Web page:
When many non-New Zealanders think of the small island country east of Australia, they think of the scenery they witnessed in The Lord of the Rings and The Hobbit movies, all of which used the natural beauty of New Zealand to create a world millions had only dreamt of from the books that beget the beloved stories of friendship and strength. So popular have these stories become since the movies hit the big screen that one company has decided to do what surprisingly few have done before—attach genuine New Zealand products to the Middle Earth name, such as mead, chocolates and other sweets, as well as some Manuka honey products.
“It has been years in the making—we wanted a product that was closely associated with New Zealand, and I think this is it,” said chairman Robert Duncan, who plans to manufacture up to 30 other food and beverage items with links to Hobbit and LOTR characters, places, and items. According to Duncan, the association between his products and the movies has allowed his brand to be easily recognized: “Indeed, what really surprised us was the power of a brand that already has generational depth via the books and now a whole new generation via the films and associated games and merchandise.”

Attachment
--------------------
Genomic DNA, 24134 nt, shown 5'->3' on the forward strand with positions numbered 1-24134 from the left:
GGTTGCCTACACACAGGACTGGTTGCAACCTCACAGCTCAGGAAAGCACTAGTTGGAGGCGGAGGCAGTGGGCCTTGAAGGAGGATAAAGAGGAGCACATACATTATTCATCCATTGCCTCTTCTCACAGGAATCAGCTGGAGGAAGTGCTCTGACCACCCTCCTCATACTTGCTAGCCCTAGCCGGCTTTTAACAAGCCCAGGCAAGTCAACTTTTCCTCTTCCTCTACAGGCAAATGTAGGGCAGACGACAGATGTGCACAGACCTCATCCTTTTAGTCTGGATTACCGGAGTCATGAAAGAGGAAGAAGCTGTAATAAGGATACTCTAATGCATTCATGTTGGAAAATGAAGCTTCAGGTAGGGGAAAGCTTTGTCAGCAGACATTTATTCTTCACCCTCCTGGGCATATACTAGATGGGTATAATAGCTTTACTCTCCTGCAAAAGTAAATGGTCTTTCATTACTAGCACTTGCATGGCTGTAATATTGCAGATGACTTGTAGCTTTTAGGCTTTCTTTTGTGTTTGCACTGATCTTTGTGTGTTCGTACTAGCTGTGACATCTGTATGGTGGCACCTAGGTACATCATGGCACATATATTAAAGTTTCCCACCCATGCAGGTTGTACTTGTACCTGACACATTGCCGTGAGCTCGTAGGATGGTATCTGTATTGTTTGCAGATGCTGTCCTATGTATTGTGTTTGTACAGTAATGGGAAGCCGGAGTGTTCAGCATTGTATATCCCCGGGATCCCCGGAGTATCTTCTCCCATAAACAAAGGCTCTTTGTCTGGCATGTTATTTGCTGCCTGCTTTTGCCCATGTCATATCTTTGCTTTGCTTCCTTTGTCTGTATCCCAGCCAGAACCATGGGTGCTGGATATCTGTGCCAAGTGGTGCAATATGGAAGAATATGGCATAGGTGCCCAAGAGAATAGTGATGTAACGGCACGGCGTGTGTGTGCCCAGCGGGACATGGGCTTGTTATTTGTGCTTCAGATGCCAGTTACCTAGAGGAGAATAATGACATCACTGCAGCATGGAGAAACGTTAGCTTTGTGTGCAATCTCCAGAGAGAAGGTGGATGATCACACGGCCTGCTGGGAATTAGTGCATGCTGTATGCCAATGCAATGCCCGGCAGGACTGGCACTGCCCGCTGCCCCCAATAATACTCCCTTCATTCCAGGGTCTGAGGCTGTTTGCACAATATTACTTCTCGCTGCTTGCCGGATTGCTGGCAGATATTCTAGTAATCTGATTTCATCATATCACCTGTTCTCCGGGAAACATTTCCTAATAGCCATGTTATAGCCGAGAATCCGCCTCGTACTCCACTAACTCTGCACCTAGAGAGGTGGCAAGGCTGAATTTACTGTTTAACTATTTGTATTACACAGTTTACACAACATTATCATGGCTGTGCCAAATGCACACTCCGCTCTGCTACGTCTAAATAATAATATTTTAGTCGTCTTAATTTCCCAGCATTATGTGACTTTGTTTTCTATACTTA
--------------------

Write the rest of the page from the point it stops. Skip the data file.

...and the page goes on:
Owning and managing 4000 hives throughout New Zealand’s North Island, Duncan has grown to have distributors in China, Taiwan, and India, countries known for growing trade arrangements with New Zealand and its products. Duncan’s chief executive, Darius Karani, said it was also the links to the books’ brand that opened the company up to countries that “did not know” New Zealand. “I believe the branding has opened many doors for us and also been good for promoting New Zealand,” Karani said.
Dr. Andrew Zhu, Duncan’s Chinese market research specialist, has said many in countries like China would have an emotional attachment to the company’s brand due to its attachment to LOTR and The Hobbit. “The Chinese may not have read the books but millions would have watched the movies,” said Zhu. Even more so, widespread pollution and product safety issues have led many in overpopulated countries to turn to imports from foreign countries for what Zhu designated as “peace of mind,” which again speaks to the beauty of New Zealand and its special place in the world.
In The Hobbit, Beorn, a skin-changer, packed red earthen pots of honey for the company of dwarves on their journey to defeat the dragon that had taken their home, when he sent the dwarves on their way. In a similar fashion, Duncan seeks to provide the gifts of the Earth to those who desire them, and it appears The Lord of the Rings and The Hobbit are helping him do that.
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